R Solution for Excel Puzzles

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Puzzles no. 389–393


Author: ExcelBI

All files (xlsx with puzzle and R with solution) for each and every puzzle are available on my Github. Enjoy.

Puzzle #389

Today’s task is again making graphic with numbers. We already made christmas trees, diamonds and similar things, so today we have to make so called quadrant. But I see it as crosshair in rifle’s visor. After being given certain number we have to create matrix which has zero in very center, and sequence of negative values to left and bottom, and positive values to right and up. Lets do it.

Loading libraries and data


number = read_excel("Excel/389 Quadrant.xlsx", range = "A1", col_names = FALSE) %>% pull()

test = read_excel("Excel/389 Quadrant.xlsx", range = "A2:I10", col_names = FALSE) %>%
colnames(test) = c(as.character(1:ncol(test)))


generate_cross = function(size) {
  full_size = 2*size+1
  center = size+1
  mat = matrix(NA, full_size, full_size)
  seq = seq(size, -size)
  rev_seq = rev(seq)
  mat[center,] <- rev_seq
  mat[,center] <- seq
  mat = as.data.frame(mat)
  colnames(mat) = c(as.character(1:ncol(mat)))

result = generate_cross(number) 


all.equal(test, result)
# [1] TRUE

Puzzle #390

Now we have task that is similar to what we solved few weeks ago. Then we had to find all numbers where sum of digits is equal to products of digits, and now we have to find those which has exactly the same number of digits as sum of them. And again I used generative way rather than brute force. But… inspired by another solvers I also prepared another solution for this problem (and I learned some new math). It is based on combinatorics. Details are here.

Loading libraries and data


input = read_excel("Excel/390 Digit Equal to Sum of Digits.xlsx", range = "A1:A6")
test  = read_excel("Excel/390 Digit Equal to Sum of Digits.xlsx", range = "A1:D6")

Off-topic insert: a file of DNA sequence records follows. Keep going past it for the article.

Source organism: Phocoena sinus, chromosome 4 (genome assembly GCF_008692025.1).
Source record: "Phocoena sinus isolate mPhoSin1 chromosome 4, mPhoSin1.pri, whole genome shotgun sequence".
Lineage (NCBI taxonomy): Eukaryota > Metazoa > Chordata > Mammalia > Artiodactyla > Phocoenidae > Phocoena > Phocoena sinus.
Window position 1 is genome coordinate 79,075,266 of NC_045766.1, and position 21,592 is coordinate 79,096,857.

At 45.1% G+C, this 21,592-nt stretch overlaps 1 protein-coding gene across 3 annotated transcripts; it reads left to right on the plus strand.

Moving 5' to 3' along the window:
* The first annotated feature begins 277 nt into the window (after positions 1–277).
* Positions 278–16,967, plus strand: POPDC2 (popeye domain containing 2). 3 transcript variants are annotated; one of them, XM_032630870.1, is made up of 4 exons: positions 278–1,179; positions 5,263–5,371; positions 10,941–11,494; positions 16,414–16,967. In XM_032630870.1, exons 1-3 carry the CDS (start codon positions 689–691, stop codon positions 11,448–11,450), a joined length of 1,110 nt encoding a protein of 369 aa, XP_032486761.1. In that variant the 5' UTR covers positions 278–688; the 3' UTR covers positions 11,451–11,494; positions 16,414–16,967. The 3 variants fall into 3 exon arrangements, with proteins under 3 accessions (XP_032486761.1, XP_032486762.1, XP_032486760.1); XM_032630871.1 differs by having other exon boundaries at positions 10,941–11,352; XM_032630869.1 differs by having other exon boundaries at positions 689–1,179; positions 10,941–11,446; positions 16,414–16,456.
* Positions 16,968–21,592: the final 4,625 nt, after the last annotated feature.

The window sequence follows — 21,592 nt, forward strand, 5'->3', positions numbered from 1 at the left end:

Transformation #1 — generative

compute = function(number) {
  df =  expand.grid(rep(list(0:number), number)) %>%
    mutate(sum = rowSums(.)) %>%
    filter(sum == number, Var1 != 0) %>%
    select(-sum) %>%
    unite("NO", everything(), sep = "", remove = TRUE)
  summary = df %>%
    summarise(Min = min(NO) %>% as.numeric(),
              Max = max(NO) %>% as.numeric(),
              Count = n() %>% as.numeric()) 

result = input %>%
  mutate(summary = map_df(Digits, compute)) %>%

Transformation #2 — combinatorics

res = input %>%
  mutate(inputs = Digits - 1,
        Min = 10^(inputs) + inputs,
         Max = (Digits)  * 10^(inputs),
         Count = choose(2 * (inputs), inputs)) %>%
  unnest() %>% 


identical(result, test)
# [1] TRUE

identical(res, test)
# [1] TRUE

Puzzle #391

One of common, but not the easiest topics in our puzzles — palindromes. Sometimes we are making number palindromes, sometimes like today — letter palindromes. We have some strings in the table and task. We need to find shortest possible (that mean we need to add as small number of letters) palindrome but only by adding some letters at the front. If some words are already palindromes that doesn’t need to be transformed. Let’s do it.

Load libraries and data


input = read_excel("Excel/391 Palindrome After Adding in the Beginning.xlsx", range = "A1:A10")
test  = read_excel("Excel/391 Palindrome After Adding in the Beginning.xlsx", range = "B1:B10")


is_palindrome = function(x) {
  x = tolower(x)
  x == stri_reverse(x)

palindromize = function(string) {
  if (is_palindrome(string)) {
  string_rev = stri_reverse(string)

  prefixes = map(1:nchar(string), function(i) {
    substr(string_rev, 1, i)
  candidates = map(prefixes, function(prefix) {
    paste0(prefix, string)